The African elephant species of the forest elephants and savannah elephants get new positions on the IUCN red list; as critically endangered and endangered respectively.  The formerly singly identified species of the African elephant were once listed as endangered species. Due to the research taken concerning these species, these were separately identified on the new red list of threatened species.

The international union of conservation of nature is an international body composed of civil society organizations and government bodies. The organization does most of its analysis through collaborating with on-ground bodies in field projects, education, research, and data gathering,

These African elephant species has two subspecies of the African forest elephant and the African savannah elephant

The African forest elephant with the scientific name of (loxodonta cyclotis), is among the only two species of African elephants. The African forest elephant is native to the Congo basin and West Africa.

With a shoulder height of 2.4 meters, the African forest elephant is the smallest elephant specie among the other species.  This species feeds on the forest’s produce of fruits, leaves, and tree bark refereeing to it as a mega gardener. The African forest elephant was listed as critically endangered on the new red list of threatened species.

These African savannah elephants (loxodonta Africana) are the largest terrestrial mammal; with a shoulder height of 3.96 meters, with a body mass of 10.4 tons. The African savannah or (bush) elephant is home in about 37 African countries. Its habitats are forests, woodlands, wetlands, and grasslands.

The African elephants have been threatened by several factors that have led to their decreased population numbers for both species. On 25 march 2021 Gland Switzerland, the IUCN highlighted new positions for different species on their red list; threatened species.


The assessment of species leading to the new-level of the African elephant species provided that, there is a population decline. The African elephant species are majorly threatened by poaching. It was provided that the practice of poaching led to the sharp decline of the elephant species since 2008. This record peaked in 2011.

Dr. Bruno Oberle, IUCN Director General said; “We must urgently put an end to poaching and ensure that sufficient suitable habitat for both forest and savanna elephants is conserved”. This statement was made at the meeting of the ICUN that confirmed the grief caused by poaching. Poaching threatens the lives and population of the African elephant species.

Habitat loss for land use and agricultural purposes is another threat to the African forest elephants and African savannah elephants. The increased human population has led to the increased demand for land use, for either settlement or commercial purposes; agricultural production. This has led to the displacement of the African elephant species and exposure to threats hence population reduction.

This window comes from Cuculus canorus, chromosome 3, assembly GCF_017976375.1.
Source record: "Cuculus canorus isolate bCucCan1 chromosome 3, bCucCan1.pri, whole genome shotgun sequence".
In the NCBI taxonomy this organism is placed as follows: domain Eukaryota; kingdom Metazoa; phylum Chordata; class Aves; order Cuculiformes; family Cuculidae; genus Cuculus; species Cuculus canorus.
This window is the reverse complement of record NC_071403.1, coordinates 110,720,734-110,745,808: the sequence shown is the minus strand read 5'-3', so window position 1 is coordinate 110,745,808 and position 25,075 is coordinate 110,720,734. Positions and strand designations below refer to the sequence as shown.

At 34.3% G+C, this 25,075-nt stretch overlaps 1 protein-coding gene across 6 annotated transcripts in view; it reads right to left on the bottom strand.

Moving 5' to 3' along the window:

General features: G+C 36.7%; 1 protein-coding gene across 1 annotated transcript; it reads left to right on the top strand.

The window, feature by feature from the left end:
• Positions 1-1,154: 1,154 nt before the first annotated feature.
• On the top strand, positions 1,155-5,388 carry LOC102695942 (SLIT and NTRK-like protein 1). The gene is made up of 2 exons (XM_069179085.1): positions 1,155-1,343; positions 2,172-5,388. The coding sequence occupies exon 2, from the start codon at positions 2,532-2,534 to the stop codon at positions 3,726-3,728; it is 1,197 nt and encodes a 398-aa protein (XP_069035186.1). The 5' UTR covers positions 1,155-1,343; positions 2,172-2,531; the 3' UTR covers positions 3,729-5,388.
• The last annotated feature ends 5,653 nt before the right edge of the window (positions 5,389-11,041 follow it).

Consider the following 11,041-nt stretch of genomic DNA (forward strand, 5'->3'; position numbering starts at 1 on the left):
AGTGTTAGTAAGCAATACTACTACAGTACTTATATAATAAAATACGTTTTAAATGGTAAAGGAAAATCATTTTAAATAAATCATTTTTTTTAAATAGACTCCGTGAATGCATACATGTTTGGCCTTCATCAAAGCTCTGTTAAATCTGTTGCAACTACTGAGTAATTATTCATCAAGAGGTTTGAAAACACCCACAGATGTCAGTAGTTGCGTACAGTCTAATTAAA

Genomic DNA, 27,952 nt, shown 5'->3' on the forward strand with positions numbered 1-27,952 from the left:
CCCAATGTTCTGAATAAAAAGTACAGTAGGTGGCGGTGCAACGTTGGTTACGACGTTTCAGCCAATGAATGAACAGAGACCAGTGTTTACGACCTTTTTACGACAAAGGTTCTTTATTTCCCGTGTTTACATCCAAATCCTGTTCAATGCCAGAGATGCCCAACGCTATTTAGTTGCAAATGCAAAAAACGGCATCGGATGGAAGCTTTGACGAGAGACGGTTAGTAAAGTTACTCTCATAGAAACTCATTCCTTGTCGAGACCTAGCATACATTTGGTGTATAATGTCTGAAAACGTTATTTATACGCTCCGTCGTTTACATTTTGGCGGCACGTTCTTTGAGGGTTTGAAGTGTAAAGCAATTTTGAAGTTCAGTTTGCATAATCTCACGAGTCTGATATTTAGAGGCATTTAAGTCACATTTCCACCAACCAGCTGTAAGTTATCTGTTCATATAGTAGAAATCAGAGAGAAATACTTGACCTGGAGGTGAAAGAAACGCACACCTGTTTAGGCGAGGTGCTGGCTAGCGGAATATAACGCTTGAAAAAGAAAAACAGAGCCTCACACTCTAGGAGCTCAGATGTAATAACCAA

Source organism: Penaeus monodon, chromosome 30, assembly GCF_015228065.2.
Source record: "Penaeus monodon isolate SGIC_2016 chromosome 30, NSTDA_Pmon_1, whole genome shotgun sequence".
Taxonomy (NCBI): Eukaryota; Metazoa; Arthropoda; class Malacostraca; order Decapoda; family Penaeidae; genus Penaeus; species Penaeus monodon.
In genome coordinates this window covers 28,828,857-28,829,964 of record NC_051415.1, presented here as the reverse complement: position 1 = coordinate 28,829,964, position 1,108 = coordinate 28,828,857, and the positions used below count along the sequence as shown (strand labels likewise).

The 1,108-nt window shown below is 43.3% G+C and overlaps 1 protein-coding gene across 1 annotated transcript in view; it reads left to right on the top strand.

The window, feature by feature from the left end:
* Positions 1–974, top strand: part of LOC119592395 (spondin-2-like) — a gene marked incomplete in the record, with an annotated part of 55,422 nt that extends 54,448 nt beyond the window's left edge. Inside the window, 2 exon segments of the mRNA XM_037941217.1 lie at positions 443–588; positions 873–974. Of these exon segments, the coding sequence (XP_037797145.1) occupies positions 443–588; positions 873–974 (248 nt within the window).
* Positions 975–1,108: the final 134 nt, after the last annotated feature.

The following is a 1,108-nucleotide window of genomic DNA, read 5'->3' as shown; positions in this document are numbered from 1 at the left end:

Through the assessment of the African Elephant species, a population decrease of 60% was recorded over the last 50 years. For the African forest elephants, these decreased by 86% over 31 years.

Despite the decreased numbers in the population of the African elephant species. There has been a silver lining in the conservation of the species. Anti-poaching measures across the world have helped to fight the poaching practice. Encouragement of human-wildlife co-existence among communities has also helped to reduce the threat on both sides. Showing the local communities, the real wildlife benefits has helped to twist their perception of the wildlife’s existence. In the end both people and wildlife benefit.

Going Forward…

Effective conservation efforts have helped in maintaining and growing the population of the African elephant species. From the IUCN assessment in Gabon and Congo, the African forest elephants have been well conserved and protected through well-established conservation areas.

In Uganda, the African forest elephants are found in these protected areas; Bwindi impenetrable national park, Kibale national park, and Mgahinga national park.  All these national parks are located in the western region of the country. Despite these national parks being well known for habiting primates, the African elephant species can be sighted from these areas.

The African bush elephants on the other side are located in the savannah parks of Uganda.  These include Queen Elizabeth national park, Kidepo valley national park and Murchison falls national park.

Both threatened species can be sighted while on an Uganda wildlife safari in the various protected areas. These African species are also well protected and conserved by the various regulatory bodies. Legislation and strict have been established in Uganda foresting the conservation and protection of the African elephant species in Uganda.

We organize both scheduled and tailor-made safari trips in East Africa,  including Uganda, Rwanda, Kenya, Tanzania, DRC, and Burundi.

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